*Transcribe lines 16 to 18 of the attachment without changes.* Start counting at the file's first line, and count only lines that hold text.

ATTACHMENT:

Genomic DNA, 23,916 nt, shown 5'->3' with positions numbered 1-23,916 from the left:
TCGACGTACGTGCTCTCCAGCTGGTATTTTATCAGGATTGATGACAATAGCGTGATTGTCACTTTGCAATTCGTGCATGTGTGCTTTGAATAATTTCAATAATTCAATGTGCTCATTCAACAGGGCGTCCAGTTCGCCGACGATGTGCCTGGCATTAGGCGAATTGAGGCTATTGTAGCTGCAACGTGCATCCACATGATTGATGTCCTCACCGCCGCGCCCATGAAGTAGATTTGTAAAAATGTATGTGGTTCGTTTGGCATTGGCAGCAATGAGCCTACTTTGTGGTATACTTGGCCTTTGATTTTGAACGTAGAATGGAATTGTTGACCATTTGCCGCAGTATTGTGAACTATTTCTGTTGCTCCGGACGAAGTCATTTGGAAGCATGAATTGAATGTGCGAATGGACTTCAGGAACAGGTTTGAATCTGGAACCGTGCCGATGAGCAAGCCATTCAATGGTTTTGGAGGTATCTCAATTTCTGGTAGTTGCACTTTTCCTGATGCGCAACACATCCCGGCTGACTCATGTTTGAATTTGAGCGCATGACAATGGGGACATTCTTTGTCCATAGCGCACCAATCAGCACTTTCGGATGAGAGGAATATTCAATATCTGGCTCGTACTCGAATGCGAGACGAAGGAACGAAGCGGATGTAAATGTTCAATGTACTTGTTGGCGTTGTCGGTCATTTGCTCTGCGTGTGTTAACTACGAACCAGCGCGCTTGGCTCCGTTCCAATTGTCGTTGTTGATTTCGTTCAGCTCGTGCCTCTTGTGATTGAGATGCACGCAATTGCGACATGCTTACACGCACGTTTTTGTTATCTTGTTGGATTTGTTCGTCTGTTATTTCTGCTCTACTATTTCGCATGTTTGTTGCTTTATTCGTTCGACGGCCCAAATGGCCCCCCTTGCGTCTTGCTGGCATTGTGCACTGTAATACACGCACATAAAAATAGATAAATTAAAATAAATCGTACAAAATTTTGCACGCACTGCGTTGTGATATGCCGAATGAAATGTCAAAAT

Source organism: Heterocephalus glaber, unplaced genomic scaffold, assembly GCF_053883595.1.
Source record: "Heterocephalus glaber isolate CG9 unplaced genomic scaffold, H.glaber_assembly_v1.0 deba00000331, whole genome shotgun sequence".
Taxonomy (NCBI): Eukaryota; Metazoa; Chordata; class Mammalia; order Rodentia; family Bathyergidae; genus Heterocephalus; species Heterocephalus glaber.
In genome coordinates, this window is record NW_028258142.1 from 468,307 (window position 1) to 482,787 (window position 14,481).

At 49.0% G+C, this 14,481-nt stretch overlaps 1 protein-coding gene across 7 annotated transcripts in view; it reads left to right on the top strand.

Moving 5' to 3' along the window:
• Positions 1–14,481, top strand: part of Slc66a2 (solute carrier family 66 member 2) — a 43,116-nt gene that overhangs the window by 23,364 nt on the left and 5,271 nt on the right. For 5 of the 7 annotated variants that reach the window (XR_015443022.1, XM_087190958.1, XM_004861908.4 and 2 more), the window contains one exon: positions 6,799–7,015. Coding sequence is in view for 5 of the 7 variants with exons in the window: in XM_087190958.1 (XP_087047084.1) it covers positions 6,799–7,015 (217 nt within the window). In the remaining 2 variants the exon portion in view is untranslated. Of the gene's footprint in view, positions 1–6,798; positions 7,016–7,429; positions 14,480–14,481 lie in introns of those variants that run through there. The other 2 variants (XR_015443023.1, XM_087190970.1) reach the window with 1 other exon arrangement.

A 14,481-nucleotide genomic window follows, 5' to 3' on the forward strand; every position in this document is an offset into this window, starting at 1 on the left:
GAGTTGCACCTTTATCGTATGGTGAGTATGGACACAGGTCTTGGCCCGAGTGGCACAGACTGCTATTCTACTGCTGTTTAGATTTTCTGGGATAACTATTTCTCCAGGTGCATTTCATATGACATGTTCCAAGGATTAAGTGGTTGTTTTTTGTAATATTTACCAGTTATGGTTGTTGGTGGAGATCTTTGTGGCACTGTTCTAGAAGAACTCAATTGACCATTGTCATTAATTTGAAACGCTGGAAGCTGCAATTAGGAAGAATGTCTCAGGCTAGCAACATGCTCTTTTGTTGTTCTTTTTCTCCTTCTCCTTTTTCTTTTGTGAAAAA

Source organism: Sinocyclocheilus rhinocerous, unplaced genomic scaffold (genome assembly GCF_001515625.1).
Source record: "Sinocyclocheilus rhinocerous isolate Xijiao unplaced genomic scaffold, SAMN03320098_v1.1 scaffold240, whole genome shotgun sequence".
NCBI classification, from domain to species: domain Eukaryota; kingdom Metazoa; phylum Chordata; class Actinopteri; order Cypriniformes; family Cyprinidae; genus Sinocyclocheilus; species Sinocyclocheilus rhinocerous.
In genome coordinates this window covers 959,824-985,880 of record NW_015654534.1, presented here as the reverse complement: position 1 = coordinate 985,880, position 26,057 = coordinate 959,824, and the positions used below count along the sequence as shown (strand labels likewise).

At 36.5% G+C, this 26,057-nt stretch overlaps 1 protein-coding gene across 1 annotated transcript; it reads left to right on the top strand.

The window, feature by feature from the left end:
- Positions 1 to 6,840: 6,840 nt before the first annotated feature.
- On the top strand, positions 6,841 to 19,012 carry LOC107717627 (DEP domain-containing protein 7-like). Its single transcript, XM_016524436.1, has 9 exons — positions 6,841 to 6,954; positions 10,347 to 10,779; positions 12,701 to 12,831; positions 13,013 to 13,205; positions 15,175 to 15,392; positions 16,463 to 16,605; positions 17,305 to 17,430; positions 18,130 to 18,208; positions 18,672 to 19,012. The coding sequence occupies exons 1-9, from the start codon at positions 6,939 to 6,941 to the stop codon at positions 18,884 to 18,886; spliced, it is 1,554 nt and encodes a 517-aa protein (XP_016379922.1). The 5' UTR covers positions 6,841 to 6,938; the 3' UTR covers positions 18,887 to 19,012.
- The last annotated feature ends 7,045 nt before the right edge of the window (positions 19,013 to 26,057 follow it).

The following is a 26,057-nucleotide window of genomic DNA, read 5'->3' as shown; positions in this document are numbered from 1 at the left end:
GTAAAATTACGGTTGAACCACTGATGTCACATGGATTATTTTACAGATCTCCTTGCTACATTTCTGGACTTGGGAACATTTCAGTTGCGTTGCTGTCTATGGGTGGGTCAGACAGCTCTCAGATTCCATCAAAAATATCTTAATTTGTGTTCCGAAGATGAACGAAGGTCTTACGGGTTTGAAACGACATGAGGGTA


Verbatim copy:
At 36.5% G+C, this 26,057-nt stretch overlaps 1 protein-coding gene across 1 annotated transcript; it reads left to right on the top strand.

The window, feature by feature from the left end:
- Positions 1 to 6,840: 6,840 nt before the first annotated feature.